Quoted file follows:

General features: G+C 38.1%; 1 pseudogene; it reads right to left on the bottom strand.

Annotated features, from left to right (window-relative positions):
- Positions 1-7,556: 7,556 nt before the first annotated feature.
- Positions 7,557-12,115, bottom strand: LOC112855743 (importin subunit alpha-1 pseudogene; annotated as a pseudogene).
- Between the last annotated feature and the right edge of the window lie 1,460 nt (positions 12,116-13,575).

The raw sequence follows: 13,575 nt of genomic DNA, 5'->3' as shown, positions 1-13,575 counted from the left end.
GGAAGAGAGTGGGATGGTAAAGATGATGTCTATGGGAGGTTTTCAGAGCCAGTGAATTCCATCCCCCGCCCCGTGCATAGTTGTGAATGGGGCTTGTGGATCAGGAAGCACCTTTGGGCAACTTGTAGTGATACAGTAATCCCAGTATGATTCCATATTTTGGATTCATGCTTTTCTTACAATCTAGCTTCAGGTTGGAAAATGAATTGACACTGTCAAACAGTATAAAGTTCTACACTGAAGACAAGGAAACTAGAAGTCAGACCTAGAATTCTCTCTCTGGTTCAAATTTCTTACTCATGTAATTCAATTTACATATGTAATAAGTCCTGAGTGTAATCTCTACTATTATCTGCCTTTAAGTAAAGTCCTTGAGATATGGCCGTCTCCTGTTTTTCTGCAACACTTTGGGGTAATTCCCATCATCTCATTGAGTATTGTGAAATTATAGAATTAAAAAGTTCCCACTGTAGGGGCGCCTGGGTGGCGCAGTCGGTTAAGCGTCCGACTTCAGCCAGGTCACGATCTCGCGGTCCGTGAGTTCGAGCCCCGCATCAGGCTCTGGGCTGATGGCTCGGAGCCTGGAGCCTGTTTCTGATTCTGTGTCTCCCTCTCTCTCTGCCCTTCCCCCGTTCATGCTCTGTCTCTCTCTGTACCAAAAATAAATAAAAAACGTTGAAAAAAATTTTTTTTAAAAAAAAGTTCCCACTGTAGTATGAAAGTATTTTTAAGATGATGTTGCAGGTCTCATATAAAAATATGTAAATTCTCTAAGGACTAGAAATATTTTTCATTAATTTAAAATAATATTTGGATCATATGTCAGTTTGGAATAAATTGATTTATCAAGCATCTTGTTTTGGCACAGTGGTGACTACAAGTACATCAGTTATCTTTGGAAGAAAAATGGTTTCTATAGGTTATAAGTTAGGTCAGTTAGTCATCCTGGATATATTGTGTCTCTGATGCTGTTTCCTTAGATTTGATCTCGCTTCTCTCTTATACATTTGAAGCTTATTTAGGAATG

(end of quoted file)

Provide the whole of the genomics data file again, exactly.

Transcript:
General features: G+C 38.1%; 1 pseudogene; it reads right to left on the bottom strand.

Annotated features, from left to right (window-relative positions):
- Positions 1-7,556: 7,556 nt before the first annotated feature.
- Positions 7,557-12,115, bottom strand: LOC112855743 (importin subunit alpha-1 pseudogene; annotated as a pseudogene).
- Between the last annotated feature and the right edge of the window lie 1,460 nt (positions 12,116-13,575).

The raw sequence follows: 13,575 nt of genomic DNA, 5'->3' as shown, positions 1-13,575 counted from the left end.
GGAAGAGAGTGGGATGGTAAAGATGATGTCTATGGGAGGTTTTCAGAGCCAGTGAATTCCATCCCCCGCCCCGTGCATAGTTGTGAATGGGGCTTGTGGATCAGGAAGCACCTTTGGGCAACTTGTAGTGATACAGTAATCCCAGTATGATTCCATATTTTGGATTCATGCTTTTCTTACAATCTAGCTTCAGGTTGGAAAATGAATTGACACTGTCAAACAGTATAAAGTTCTACACTGAAGACAAGGAAACTAGAAGTCAGACCTAGAATTCTCTCTCTGGTTCAAATTTCTTACTCATGTAATTCAATTTACATATGTAATAAGTCCTGAGTGTAATCTCTACTATTATCTGCCTTTAAGTAAAGTCCTTGAGATATGGCCGTCTCCTGTTTTTCTGCAACACTTTGGGGTAATTCCCATCATCTCATTGAGTATTGTGAAATTATAGAATTAAAAAGTTCCCACTGTAGGGGCGCCTGGGTGGCGCAGTCGGTTAAGCGTCCGACTTCAGCCAGGTCACGATCTCGCGGTCCGTGAGTTCGAGCCCCGCATCAGGCTCTGGGCTGATGGCTCGGAGCCTGGAGCCTGTTTCTGATTCTGTGTCTCCCTCTCTCTCTGCCCTTCCCCCGTTCATGCTCTGTCTCTCTCTGTACCAAAAATAAATAAAAAACGTTGAAAAAAATTTTTTTTAAAAAAAAGTTCCCACTGTAGTATGAAAGTATTTTTAAGATGATGTTGCAGGTCTCATATAAAAATATGTAAATTCTCTAAGGACTAGAAATATTTTTCATTAATTTAAAATAATATTTGGATCATATGTCAGTTTGGAATAAATTGATTTATCAAGCATCTTGTTTTGGCACAGTGGTGACTACAAGTACATCAGTTATCTTTGGAAGAAAAATGGTTTCTATAGGTTATAAGTTAGGTCAGTTAGTCATCCTGGATATATTGTGTCTCTGATGCTGTTTCCTTAGATTTGATCTCGCTTCTCTCTTATACATTTGAAGCTTATTTAGGAATG